THOSE who are familiar with legal terminology would already understand the nature of vexatious litigation and vexatious litigants. For those who are unfamiliar, vexatious litigation is legal action which is taken to frustrate, harass or as a tactic used to subdue an adversary. Similarly, vexatious litigants are those who would utilize the court’s time to pursue frivolous and often unmeritorious legal action against whomever they wish to frustrate. Vexatious litigation usually falls within two categories; namely, the filing of frivolous lawsuits and/or the filing of repetitive, unwarranted and burdensome motions in what would be an otherwise meritorious matter. In some jurisdictions, filing vexatious litigation is considered an abuse of the judicial process and may result in sanctions against the offender. Similarly, legal professionals may face disbarment for repeated and severe instances where they have been deemed to have abused the legal system in this manner. Although it is rare, in some jurisdictions, the court might revoke the individual’s ability to file any further actions or require that they obtain permission from a senior judge before being able to take further legal action. In any case, such a move is considered drastic as judges and other officials are usually reluctant to curtail a person’s access to the courts.
The current political impasse stemming from the recent Regional and General Elections on March 2 2020, could arguably be attributed to the actions of vexatious litigants. On March 5, when the Returning Officer for Region 4, Clairmont Mingo, began the process of verifying and declaring the voting outcome for the Region, he was blocked by an injunction filled by a private citizen and presented by the Opposition People’s Progressive Party/Civic (PPP/) from doing so. Since then, the Guyana Elections Commission (GECOM) has been battling with vexatious litigation and has thus far been unable to conclude the elections process.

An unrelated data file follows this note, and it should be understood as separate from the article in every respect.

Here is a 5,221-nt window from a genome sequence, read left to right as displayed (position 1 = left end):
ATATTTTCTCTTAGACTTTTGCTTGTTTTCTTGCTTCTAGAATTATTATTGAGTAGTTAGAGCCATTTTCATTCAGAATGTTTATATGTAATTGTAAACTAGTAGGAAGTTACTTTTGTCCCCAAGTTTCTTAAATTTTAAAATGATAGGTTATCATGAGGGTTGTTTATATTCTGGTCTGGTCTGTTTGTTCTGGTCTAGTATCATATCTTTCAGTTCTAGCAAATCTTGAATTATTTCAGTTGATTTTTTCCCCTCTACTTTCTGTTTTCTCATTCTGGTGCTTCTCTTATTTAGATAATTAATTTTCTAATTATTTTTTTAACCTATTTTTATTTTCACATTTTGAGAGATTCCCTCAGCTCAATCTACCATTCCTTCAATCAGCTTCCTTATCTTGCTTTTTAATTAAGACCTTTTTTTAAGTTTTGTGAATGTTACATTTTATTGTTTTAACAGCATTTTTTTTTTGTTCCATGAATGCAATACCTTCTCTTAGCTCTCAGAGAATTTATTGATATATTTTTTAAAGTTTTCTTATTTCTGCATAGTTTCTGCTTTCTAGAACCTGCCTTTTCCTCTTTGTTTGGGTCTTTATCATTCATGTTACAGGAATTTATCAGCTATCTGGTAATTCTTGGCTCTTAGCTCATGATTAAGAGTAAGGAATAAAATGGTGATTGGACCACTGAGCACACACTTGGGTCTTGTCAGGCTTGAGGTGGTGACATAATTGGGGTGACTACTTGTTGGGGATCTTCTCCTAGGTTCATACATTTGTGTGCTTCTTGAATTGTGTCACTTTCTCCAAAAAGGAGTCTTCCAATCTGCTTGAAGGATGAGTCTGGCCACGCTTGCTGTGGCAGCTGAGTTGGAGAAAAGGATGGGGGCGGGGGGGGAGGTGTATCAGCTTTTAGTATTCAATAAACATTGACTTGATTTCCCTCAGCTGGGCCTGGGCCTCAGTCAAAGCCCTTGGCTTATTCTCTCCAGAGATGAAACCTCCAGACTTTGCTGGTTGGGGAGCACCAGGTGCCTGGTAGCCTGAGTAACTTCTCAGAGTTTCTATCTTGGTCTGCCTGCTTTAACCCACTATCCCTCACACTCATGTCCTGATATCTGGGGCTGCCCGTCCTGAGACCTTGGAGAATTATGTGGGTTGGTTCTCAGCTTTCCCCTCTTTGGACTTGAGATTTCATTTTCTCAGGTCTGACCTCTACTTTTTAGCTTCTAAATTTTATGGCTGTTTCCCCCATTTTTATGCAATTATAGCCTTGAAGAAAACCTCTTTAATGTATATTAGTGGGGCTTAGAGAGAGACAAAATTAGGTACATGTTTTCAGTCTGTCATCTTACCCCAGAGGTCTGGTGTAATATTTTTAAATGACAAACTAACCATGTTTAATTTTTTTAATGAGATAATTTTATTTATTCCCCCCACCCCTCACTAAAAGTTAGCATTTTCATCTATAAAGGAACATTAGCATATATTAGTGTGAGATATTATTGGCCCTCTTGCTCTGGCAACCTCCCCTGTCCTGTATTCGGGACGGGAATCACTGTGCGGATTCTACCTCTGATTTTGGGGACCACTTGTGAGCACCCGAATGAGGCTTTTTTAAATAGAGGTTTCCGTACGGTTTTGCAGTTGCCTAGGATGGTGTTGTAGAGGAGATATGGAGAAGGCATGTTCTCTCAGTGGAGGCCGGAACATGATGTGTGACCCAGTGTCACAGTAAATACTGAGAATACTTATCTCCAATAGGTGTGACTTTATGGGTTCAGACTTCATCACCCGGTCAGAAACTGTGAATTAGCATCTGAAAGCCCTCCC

The latest turn of events in what has been an already trying number of weeks for Guyanese culminated in the departure of the high-level CARICOM delegation which had agreed to oversee a recount of the disputed elections results. It should be noted that the recount had been requested by a number of contesting parties, including the incumbent coalition APNU+AFC government, the Opposition PPP/C and some of the smaller parties. The recount was subject to a Terms of Reference document which was produced in order to clearly define the way forward. The TOR was reportedly signed by the President and leader of the Opposition but was quickly deemed ‘unconstitutional’ by legal eagles and shortly thereafter, an injunction was filed and granted to stop the recount going forward.
The recount would have entailed the counting of ballots from ballot boxes obtained from the 2339 polling stations over the 10 electoral districts in Guyana. It remains unclear whether the already produced Statements of Polls would have been used to cross reference the count from the ballot boxes or whether new SOPs would have been produced following the fresh recount of the ballots. In any case, the recount has now been blocked following an application made to the court. Whatever the court should decide on the matter, it remains within GECOM’s remit to direct matters moving forward, as stipulated in our constitutional and electoral laws.
In drawing the comparison to vexatious litigation, we do not purport to dissuade anyone from accessing the courts in order to resolve whatever dispute requires resolution. We do however wish to make the point that litigation might not always be the best way forward. If it were possible for all parties to come together and find a solution to our current political impasses, outside of the court system, that would surely be beneficial to Guyanese who are becoming impatient and fed up with watching our elections play out in the courtroom.
Litigation is by nature adversarial; it is rarely inquisitorial. In Guyana’s current circumstance, it will do no good to continue to approach this matter in an adversarial fashion. Guyanese have rightly become fed up as the would be defenders of democracy are themselves doing very little to respect the will of the Guyanese people, which has always been to elect a government of their choosing, without having that process obstructed by any political party, observer group or any other malefactor. It will do no good for any of us to engage in any more adversarial, protracted and unnecessary litigation because as we have seen, this too, has an impact on our ability to move forward as a nation of united peoples.